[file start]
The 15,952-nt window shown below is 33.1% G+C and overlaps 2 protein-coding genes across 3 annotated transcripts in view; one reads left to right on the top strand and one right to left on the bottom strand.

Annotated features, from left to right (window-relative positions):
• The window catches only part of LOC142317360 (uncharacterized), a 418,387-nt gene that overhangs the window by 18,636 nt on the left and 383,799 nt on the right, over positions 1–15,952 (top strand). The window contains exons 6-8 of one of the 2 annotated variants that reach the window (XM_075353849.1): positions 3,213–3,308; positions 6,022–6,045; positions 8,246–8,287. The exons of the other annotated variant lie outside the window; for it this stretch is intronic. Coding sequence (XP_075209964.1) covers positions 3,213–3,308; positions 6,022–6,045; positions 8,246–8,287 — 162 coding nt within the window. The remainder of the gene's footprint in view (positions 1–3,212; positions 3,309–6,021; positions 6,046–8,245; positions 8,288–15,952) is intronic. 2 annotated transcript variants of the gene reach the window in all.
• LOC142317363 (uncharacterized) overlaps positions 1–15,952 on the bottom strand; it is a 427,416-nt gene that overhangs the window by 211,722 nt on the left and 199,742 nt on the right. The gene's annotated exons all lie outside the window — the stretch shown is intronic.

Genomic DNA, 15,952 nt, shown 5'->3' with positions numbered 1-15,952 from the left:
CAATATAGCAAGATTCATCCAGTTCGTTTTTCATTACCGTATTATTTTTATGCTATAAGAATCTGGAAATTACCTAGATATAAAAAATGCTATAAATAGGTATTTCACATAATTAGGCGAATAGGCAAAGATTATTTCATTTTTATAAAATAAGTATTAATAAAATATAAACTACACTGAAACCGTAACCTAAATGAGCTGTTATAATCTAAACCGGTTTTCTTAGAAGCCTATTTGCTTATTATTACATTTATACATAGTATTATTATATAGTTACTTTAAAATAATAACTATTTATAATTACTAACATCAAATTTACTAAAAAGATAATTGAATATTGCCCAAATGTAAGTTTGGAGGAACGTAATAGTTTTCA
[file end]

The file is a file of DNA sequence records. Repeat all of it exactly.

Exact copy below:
The 15,952-nt window shown below is 33.1% G+C and overlaps 2 protein-coding genes across 3 annotated transcripts in view; one reads left to right on the top strand and one right to left on the bottom strand.

Annotated features, from left to right (window-relative positions):
• The window catches only part of LOC142317360 (uncharacterized), a 418,387-nt gene that overhangs the window by 18,636 nt on the left and 383,799 nt on the right, over positions 1–15,952 (top strand). The window contains exons 6-8 of one of the 2 annotated variants that reach the window (XM_075353849.1): positions 3,213–3,308; positions 6,022–6,045; positions 8,246–8,287. The exons of the other annotated variant lie outside the window; for it this stretch is intronic. Coding sequence (XP_075209964.1) covers positions 3,213–3,308; positions 6,022–6,045; positions 8,246–8,287 — 162 coding nt within the window. The remainder of the gene's footprint in view (positions 1–3,212; positions 3,309–6,021; positions 6,046–8,245; positions 8,288–15,952) is intronic. 2 annotated transcript variants of the gene reach the window in all.
• LOC142317363 (uncharacterized) overlaps positions 1–15,952 on the bottom strand; it is a 427,416-nt gene that overhangs the window by 211,722 nt on the left and 199,742 nt on the right. The gene's annotated exons all lie outside the window — the stretch shown is intronic.

Genomic DNA, 15,952 nt, shown 5'->3' with positions numbered 1-15,952 from the left:
CAATATAGCAAGATTCATCCAGTTCGTTTTTCATTACCGTATTATTTTTATGCTATAAGAATCTGGAAATTACCTAGATATAAAAAATGCTATAAATAGGTATTTCACATAATTAGGCGAATAGGCAAAGATTATTTCATTTTTATAAAATAAGTATTAATAAAATATAAACTACACTGAAACCGTAACCTAAATGAGCTGTTATAATCTAAACCGGTTTTCTTAGAAGCCTATTTGCTTATTATTACATTTATACATAGTATTATTATATAGTTACTTTAAAATAATAACTATTTATAATTACTAACATCAAATTTACTAAAAAGATAATTGAATATTGCCCAAATGTAAGTTTGGAGGAACGTAATAGTTTTCA